The Hunger Games is based on the phenomenally successful teen book by Suzanne Collins, which I’ve read and I had fundamental problems with both.  While I enjoyed them as entertainment, I was somewhat disturbed by its moral implications.  When the contestants step off their starting pads and into the game, some are required to hack at one another with swords and knives.  That image is disturbing and so are images of a girl eaten alive by wasps, a boy eaten alive by dogs, and one kid who has his neck snapped as punishment for his incompetence.

What works in The Hunger Games are the outward elements.  The look of the film, especially the totalitarian Capitol from which the games are presented, has the look and scope of a vast futurescape.  The interiors are intricately decorated down to the last detail so that we really feel as if we are peeking into the future. I was especially impressed with one effect involving something called “synthetic flames” that creates one dazzling special effect. I won’t spoil it for you.

The cast is loaded with reliable actors – good ones – starting with Elizabeth Banks as the nauseatingly chipper Capitol emissary; Woody Harrelson as a drunken former Hunger Games champion; Donald Sutherland as the pompous president; Wes Bentley as the gameskeeper whose look seems borrowed from Satan; Lenny Kravitz as Katniss’ stylist; and Stanley Tucci as the game’s purple-haired host.  At the film’s the center is Jennifer Lawrence who brings a lot of her Oscar nominated character Ree Dolly from Winter’s Bone to this film.  She has a focused gaze and a solid screen presence.  She anchors the film, and her casting in this role was a masterstroke. It is my hope that her performance in this film will inspire people to take a look at her performance in that one.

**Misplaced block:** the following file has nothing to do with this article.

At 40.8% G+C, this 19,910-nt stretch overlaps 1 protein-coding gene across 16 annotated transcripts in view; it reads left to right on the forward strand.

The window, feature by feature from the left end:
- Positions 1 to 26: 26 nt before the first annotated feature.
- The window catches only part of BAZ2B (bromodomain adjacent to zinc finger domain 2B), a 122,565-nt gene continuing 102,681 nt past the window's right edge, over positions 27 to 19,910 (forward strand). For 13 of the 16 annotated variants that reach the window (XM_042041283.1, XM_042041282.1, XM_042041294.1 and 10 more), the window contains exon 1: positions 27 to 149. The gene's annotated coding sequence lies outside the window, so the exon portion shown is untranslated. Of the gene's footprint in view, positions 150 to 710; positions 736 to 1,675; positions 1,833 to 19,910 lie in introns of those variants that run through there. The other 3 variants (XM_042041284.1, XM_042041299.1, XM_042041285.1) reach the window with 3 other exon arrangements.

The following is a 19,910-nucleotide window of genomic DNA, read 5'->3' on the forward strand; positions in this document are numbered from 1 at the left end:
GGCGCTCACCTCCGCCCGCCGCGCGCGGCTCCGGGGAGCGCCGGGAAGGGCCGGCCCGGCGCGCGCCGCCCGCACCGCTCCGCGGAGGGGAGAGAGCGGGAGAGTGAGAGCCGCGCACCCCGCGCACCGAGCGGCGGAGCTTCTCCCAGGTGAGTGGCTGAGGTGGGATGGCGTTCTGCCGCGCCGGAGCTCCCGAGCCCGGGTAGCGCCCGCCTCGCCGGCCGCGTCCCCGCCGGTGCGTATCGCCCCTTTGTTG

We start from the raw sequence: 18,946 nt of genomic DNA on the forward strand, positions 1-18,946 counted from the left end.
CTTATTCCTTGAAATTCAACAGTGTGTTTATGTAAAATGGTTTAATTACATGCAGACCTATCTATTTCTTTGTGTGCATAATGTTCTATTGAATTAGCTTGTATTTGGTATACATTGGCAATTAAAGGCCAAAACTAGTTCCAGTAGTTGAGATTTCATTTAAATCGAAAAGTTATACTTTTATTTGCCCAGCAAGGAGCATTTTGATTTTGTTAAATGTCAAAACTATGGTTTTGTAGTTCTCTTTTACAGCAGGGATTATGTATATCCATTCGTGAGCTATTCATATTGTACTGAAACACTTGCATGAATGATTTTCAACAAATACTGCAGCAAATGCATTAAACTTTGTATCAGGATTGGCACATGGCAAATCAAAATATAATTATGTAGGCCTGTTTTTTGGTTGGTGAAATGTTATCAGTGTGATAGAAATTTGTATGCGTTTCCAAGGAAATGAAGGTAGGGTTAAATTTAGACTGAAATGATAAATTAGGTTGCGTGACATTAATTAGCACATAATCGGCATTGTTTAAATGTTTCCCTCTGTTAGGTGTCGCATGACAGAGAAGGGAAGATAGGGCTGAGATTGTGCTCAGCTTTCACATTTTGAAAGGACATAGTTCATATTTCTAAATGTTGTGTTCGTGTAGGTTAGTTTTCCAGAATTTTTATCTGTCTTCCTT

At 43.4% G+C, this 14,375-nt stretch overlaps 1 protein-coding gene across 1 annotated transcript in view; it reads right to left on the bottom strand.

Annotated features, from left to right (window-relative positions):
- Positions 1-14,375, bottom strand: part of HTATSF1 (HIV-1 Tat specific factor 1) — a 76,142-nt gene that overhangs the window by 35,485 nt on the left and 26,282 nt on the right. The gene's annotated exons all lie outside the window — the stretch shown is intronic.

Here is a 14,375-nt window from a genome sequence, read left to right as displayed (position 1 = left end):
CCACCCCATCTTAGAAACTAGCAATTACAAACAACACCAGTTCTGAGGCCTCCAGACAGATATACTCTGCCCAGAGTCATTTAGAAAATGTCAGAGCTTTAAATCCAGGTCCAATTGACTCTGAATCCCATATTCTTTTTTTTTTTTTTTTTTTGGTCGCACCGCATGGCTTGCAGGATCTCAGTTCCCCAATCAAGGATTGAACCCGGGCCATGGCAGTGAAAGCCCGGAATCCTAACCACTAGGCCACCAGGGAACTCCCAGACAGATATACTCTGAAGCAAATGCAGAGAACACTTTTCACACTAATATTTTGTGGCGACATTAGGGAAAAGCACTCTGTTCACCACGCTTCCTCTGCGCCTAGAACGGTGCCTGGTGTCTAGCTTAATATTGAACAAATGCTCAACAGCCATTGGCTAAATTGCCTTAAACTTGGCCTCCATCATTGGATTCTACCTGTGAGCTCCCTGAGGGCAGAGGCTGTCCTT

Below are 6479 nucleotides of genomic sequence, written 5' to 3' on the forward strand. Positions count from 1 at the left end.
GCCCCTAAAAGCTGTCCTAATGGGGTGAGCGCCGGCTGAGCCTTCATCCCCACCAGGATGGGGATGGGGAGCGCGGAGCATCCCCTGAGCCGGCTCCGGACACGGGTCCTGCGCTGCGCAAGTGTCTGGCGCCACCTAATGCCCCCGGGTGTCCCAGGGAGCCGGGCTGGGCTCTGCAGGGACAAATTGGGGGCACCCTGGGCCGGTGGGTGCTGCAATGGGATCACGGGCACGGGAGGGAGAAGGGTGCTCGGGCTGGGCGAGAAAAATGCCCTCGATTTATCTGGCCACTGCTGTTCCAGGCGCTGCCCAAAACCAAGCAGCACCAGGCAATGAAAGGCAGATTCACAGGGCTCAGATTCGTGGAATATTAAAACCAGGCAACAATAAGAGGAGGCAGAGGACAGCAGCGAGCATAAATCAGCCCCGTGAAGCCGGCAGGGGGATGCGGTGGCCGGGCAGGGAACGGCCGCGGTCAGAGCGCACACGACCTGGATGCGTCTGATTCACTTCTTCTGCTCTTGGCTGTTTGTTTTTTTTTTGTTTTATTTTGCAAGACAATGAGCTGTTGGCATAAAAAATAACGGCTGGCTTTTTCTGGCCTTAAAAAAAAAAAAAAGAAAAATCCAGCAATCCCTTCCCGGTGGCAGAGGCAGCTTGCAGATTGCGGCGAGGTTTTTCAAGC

Gary Ross is a director whose work I have admired in the past. He directed the wonderful Seabiscuit and the terribly underrated Pleasantville. Here he takes his first foray into action.  The problem is that his action scenes are often confusing and disorganized.  Two people roll on the ground fighting and the camera whips around and draws in so close that we can’t tell we are looking at.  Problematic as well is his insistence on the use of shakey-cam.  The opening scenes employ the shaky-cam technique in an effort to establish a visual disorientation that, for me, felt more like a distraction.

Those problems aside, I have to say that this is a very entertaining movie. My problem in reviewing a film like this is the reservation that I am watching one piece of a three chapter story.  Some elements are presented and never examined leaving me to wonder if they will be picked up in the subsequent installments.  The film ends on an extremely arbitrary note that really should have come packaged with a note that it is “to be continued” so as to give viewers unfamiliar with the books a little more orientation.  The problem is that I must contain this film within itself, and I find it to be a very entertaining film that I had extreme reservations about. I wish the film had expressed more that there are other parts of the story that are going to follow. Maybe when we get to Catching Fire next year some of the unexplained elements of this film will come to light.

About the Author:

Jerry Roberts is a film critic and operator of two websites, Armchair Cinema and Armchair Oscars.